CES 2017: Faraday Future’s FF 91 Car Debut Doesn’t Go Quite as Planned

Faraday Future unveils a luxury electric SUV FF 91 while the company’s financial sitiation is rather doubtful.

Electric vehicle start-up Faraday Future has presented a prototype of a vehicle FF 91 at the CES 2017. It is known that the vehicle is set for production next year. The company aims to win credibility in the crowded sector by unveiling the vehicle at the annual technology industry’s largest show.

“FF 91 represents a bold new breed of electric mobility that combines supercar performance, precise handling, the comfort of an ultra-luxury passenger vehicle, and a unique collection of intelligent internet features”, says the company.

The FF 91 was developed by Richard Kim who describes the vehicle as “weird-pretty”. Indeed, it is a luxury electric SUV that is claimed to be the most technologically advanced on the market.

According to Faraday, the car’s modular architecture and flexible battery layout will allow for a faster rollout of future models. The car will have a range of about 378 miles (608 km) per charge. Its electric motors will generate a combined 1,050 horsepower.

The FF 91 has no handles. It simply doesn’t need them because doors open as a driver approaches. Holograms projected on the windshield will provide drivers with all necessary information. A number of sensors, including cameras, radar and lidar, are expected to enable self-driving capability at a future date.

The company starts accepting advance reservations for $5,000. Reservations are fully refundable. Faraday Future offers certain advantage for the first 300 orders – they will be able to upgrade their reservation in March 2017 to join an exclusive launch series, the Alliance Edition.

“You’re about to witness day one of a new era of mobility,” said Nick Sampson, senior vice president of engineering and research and development. “We’re going to show the first of a new species.”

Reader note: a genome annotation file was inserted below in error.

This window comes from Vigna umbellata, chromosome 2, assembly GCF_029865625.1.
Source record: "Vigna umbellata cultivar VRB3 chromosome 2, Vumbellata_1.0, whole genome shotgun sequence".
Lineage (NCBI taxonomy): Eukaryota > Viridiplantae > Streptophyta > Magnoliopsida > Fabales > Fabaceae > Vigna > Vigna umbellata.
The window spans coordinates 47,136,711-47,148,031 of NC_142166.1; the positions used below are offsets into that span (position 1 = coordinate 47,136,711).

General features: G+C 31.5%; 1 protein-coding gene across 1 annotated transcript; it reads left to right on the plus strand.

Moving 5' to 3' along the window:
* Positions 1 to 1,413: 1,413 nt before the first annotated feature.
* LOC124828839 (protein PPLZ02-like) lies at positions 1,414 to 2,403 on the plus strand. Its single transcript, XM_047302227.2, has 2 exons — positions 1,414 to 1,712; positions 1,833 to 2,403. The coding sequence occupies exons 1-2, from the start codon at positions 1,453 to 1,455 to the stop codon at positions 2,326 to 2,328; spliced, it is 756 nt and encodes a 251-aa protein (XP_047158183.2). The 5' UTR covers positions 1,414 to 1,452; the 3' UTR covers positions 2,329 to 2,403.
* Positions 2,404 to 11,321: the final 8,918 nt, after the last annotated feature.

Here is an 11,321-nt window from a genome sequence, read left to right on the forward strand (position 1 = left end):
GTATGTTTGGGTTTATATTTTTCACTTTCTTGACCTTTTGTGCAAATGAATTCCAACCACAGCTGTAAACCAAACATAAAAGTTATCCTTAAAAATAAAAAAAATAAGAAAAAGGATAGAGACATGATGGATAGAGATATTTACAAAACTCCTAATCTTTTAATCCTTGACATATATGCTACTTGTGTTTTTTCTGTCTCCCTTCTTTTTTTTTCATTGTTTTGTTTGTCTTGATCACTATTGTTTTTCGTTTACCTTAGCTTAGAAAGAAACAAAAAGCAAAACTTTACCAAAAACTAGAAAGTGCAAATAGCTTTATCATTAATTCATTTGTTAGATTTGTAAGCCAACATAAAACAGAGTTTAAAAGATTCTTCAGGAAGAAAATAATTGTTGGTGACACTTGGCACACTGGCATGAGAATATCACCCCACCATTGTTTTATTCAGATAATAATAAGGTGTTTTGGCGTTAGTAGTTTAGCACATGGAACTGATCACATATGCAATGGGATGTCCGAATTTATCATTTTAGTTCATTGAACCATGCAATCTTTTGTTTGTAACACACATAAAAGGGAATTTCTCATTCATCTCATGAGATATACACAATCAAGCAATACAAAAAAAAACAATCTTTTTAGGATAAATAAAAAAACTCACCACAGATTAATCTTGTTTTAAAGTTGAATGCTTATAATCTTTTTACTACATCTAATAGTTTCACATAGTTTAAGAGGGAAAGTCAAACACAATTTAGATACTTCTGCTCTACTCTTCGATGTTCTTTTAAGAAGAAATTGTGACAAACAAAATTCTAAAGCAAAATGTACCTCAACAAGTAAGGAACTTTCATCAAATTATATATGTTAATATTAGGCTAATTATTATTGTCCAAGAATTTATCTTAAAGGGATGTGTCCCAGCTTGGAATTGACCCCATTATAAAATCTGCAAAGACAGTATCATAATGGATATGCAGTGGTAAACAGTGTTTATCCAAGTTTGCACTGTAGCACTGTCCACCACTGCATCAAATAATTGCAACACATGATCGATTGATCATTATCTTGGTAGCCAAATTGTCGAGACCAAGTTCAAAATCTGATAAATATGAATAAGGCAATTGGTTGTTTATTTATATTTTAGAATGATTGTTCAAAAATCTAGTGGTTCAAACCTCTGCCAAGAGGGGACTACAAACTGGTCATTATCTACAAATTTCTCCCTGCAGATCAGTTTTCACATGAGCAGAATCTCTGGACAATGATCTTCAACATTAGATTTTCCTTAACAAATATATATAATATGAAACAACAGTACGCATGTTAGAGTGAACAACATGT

However, things can’t be all that good. Recent cash shortages and a spate of executive departures have caused some distrust in the company’s prospects.

Faraday is funded and controlled by Chinese billionaire Jia Yueting, the chief executive officer of China’s Leshi Holdings Co Ltd, also known as LeEco. Not only Jia Yueting is an investor in California-based Lucid Motors, a competing electric vehicle start-up attending CES this year, LeEco is presenting its own prototype electric car, the LeSee Pro, at CES.

Last year at the CES, Faraday unveiled a concept car not intended to be produced, which became a subject of multiple speculations about the company’s legitimacy and Jia’s overall strategy. Faraday’s financial situation turned out to become even more doubtful after a cash crunch at LeEco and Faraday’s missed payments to a contractor working on its $1 billion Nevada factory.

Faraday executives avoid questions about the company’s financials.

“We’re hoping to … convince people that we’re real, we are doing a real product, it’s not just a vaporware Batmobile to create attention, but we now have a serious product,” Sampson told reporters during a tour of Faraday’s headquarters in Gardena, California, in December.

The company makes the second try at the CES. We will see whether it will be a success.

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